"Napoli is like a lasagne. It's full of layers and every time we dig down, we find another slice," says Brunella Uva, our Neapolitan guide, nodding to the building site near the cruise terminal. She reveals that work to extend the city's Metro system led to the discovery of an earlier port, established by Greek sailors almost 3000 years ago. A glass-floored viewing window overlooking the relics is being planned, adding to the cornucopia of cultural treasures that wow visitors to Napoli (or Naples) and its volcano-riddled surrounds.
Brunella is in buoyant spirits now that overseas tourists are finally trickling back. We see and hear them amid the stew of activity on Spaccanapoli, the narrow, pulsating street that means "Naples Splitter" and divides the city's ancient Greco-Roman core. Hemmed in by five and six-storey gelato-hued buildings, many with peeling stucco, caked in graffiti and occupied by residents and (seemingly-thriving) businesses, this two-kilometre-long east-west thoroughfare is claustrophobic. But in a good way.
After the pandemic-enforced travel bans, being somewhere so noisy and atmospheric, where your eyes dart this way and that, capturing the vignettes of Neapolitan life in all its espresso-downing, pizza-munching, frenetic-talking, gesticulation-spliced vibrance, is a treat. "For me, Napoli is life," says Brunella. "Last year, especially during the three-month lockdown, it was very strange. Everything was closed down and so quiet. Just not the real Napoli."
We brush shoulders with Neapolitans across the age and social spectrums, from sneaker-clad students and well-heeled, immaculately-groomed brunettes to cap-carrying beggars and besuited octogenarians (some sporting face masks, others with them sagging under their chins). Spaccanapoli comprises several inter-connecting streets and in the ones that aren't pedestrianised, taxis honk and scooters drone, crawling and itching to circumvent the melee.
Music - from opera to Aerosmith - sounds from pot planted-balconied apartments and hole-in-the-wall stores. Poking my head in as we walk, I see butchers hacking meat, watches being polished, dresses being hung, hand-bags being primped, books piled on shelves, vinyl records being leafed through. There are juice bars and "burger stores", pharmacies and delis where vendors stack pasta, wine and limoncello outside doorways.
Funnelling off Spaccanapoli are even narrower, shadowy alleys and elaborately-carved archways and courtyards that'll tempt the adventurous wanderer. On one street corner, an elderly, flat-capped, cigarette-smoking man is hunched on a chair, beside a stall loaded with vintage dial telephones. A younger man hawks cornicellos - chilli-pepper-shaped red horns said to bring good luck, fertility and virility.
You'll hear baristas clattering away, drumming up Naples' famously bitter, blow-your-head-off espresso. We stop for a jolt at Bar 7Bello - a neon-laced joint opposite Gay-Odin, a chocolatier founded in 1894 and renowned for its brioches stuffed with chocolate, pistachio and strawberry ice cream. Other timeless Neapolitan snacks are sfogliatella - a shell-shaped puff pastry - and pizza portafoglio, literally "wallet pizza", typically margarita flavoured and smaller than your classic sourdough one. "You fold it and eat it as you walk," explains Brunella, as she orders for me. "It's popular in the historic centre because it's super-frantic here and people are always on the move.'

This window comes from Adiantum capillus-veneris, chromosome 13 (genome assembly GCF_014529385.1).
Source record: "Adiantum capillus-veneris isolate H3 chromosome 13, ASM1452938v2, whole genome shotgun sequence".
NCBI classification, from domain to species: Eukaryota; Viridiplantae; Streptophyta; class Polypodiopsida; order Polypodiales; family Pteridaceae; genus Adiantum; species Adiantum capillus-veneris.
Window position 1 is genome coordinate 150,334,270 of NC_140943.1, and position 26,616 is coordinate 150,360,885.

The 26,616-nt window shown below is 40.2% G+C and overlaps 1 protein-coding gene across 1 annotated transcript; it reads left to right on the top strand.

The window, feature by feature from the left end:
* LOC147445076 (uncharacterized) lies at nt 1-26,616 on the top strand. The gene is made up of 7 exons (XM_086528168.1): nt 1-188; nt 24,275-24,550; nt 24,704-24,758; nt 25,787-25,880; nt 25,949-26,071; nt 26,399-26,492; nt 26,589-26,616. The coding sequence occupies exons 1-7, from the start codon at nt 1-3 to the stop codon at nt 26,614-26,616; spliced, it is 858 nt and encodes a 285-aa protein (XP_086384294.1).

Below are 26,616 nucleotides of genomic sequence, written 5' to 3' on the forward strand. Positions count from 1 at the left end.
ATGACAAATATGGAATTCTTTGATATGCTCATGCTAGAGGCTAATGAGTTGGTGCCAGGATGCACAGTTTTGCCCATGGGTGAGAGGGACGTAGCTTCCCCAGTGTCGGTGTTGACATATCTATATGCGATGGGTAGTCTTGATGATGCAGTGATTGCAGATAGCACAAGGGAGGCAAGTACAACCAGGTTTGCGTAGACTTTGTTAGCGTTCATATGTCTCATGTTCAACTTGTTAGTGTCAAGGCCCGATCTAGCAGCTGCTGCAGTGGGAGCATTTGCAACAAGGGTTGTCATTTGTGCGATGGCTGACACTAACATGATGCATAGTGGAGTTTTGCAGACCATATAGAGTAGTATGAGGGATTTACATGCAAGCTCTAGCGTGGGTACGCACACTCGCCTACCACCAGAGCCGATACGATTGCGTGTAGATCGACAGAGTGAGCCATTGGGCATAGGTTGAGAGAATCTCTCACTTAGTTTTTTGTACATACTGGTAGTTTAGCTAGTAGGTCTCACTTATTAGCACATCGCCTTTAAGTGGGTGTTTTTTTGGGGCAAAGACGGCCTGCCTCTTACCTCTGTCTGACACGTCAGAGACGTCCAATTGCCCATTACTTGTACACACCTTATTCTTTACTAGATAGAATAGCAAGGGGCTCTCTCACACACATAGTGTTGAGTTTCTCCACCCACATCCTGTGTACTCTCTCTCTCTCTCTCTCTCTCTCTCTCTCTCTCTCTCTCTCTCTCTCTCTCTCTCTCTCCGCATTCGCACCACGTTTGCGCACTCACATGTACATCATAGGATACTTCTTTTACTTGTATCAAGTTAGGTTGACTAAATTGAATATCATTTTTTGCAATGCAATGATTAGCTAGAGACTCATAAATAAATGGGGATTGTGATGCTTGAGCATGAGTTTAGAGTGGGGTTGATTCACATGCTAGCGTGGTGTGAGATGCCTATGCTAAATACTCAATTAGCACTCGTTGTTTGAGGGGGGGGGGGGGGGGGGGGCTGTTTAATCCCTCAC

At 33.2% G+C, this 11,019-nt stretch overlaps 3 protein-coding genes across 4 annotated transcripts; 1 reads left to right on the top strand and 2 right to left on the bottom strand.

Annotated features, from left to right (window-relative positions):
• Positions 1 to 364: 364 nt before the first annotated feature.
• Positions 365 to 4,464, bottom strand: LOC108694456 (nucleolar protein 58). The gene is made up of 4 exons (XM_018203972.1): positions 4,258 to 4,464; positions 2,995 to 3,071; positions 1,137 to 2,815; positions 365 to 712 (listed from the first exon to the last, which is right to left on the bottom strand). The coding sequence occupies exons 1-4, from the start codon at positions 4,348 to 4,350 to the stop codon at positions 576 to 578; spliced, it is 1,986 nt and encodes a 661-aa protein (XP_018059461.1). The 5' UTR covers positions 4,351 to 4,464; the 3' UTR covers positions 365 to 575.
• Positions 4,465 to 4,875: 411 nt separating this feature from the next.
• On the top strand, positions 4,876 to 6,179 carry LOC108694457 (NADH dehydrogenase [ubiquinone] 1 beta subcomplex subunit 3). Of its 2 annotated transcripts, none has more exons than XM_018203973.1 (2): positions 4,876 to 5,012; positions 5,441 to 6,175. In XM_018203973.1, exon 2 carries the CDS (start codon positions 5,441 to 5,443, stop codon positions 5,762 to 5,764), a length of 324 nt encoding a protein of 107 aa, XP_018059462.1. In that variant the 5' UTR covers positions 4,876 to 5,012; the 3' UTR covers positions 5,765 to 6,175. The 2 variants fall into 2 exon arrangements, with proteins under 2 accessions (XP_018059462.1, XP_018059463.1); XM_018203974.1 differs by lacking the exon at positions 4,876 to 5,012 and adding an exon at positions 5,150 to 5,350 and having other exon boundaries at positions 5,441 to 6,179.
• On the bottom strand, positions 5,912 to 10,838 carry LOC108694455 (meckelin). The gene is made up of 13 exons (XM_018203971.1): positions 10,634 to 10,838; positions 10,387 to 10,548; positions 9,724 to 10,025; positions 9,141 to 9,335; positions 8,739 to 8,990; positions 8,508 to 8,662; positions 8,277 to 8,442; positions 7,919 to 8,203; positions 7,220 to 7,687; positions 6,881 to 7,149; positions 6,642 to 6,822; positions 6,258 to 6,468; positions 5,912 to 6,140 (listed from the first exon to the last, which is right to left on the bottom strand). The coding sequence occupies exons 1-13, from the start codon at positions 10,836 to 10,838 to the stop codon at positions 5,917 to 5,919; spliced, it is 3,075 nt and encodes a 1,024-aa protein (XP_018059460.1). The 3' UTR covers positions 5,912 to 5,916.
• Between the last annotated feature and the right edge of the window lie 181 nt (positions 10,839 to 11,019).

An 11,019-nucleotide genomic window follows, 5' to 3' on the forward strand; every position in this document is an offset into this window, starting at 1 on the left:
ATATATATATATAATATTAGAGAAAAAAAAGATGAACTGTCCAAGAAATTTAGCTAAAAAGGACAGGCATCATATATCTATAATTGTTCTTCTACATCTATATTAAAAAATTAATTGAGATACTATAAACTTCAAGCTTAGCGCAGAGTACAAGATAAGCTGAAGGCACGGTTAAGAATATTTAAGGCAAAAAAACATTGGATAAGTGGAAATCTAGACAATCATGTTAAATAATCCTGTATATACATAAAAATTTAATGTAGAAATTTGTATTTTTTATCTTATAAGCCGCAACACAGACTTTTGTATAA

Not everyone is. Biting into my portafoglio, I see characters chatting, flirting and dosing up on nicotine, caffeine and other palate-pleasers at tables and chairs strewn across the squares, large and small, that punctuate Spaccanapoli. Off Piazzetta Nilo is Bar Nilo, a shrine to Napoli Football Club and its late, legendary star, Diego Maradona. It has an altar with a "miraculous" lock of the Argentine's hair.
Despite a controversial 2019 HBO documentary depicting Maradona as being in the clutches of cocaine and the Camorra (the Neapolitan mafia) when he played for Napoli from 1984 to 1991, he's still worshipped here for inspiring the underdog club to glory. And he lives on: portrayed as "Dios" (God) on socks, scarves, statuettes, tattoos, religious iconography, wall murals and other gift shop souvenirs. "Napoli has over 50 patron saints - and Maradona," says Brunella.
Walking back towards sun-drenched Piazza del Gesu Nuovo, there's a loud pop of confetti. A bride and groom emerge, arm-in-arm, from a Baroque church. They pose for snaps - initially for the wedding photographer, then for the Israeli tourists who've gathered round pointing their cameras. The newly-weds look happy. Soon everyone does. A strange, sudden, impromptu gust of joy sweeps across the square. There are grins and laughter, and a good mood that is - dare I say it - infectious.
Norwegian Epic visits Naples on seven-night Mediterranean cruises departing Rome or Barcelona. For April 2022 sailings, balcony staterooms are priced from $US1567 ($A2115) a person and . interior rooms from $US1014. Current Italian government regulations stipulate cruise passengers wishing to alight in Italy's ports must do a ship-organised excursion (these regulations are subject to change). Norwegian's Spacca Napoli and Folded Pizza tour is $US139. See ncl.com
Steve McKenna was a guest of Norwegian Cruise Line.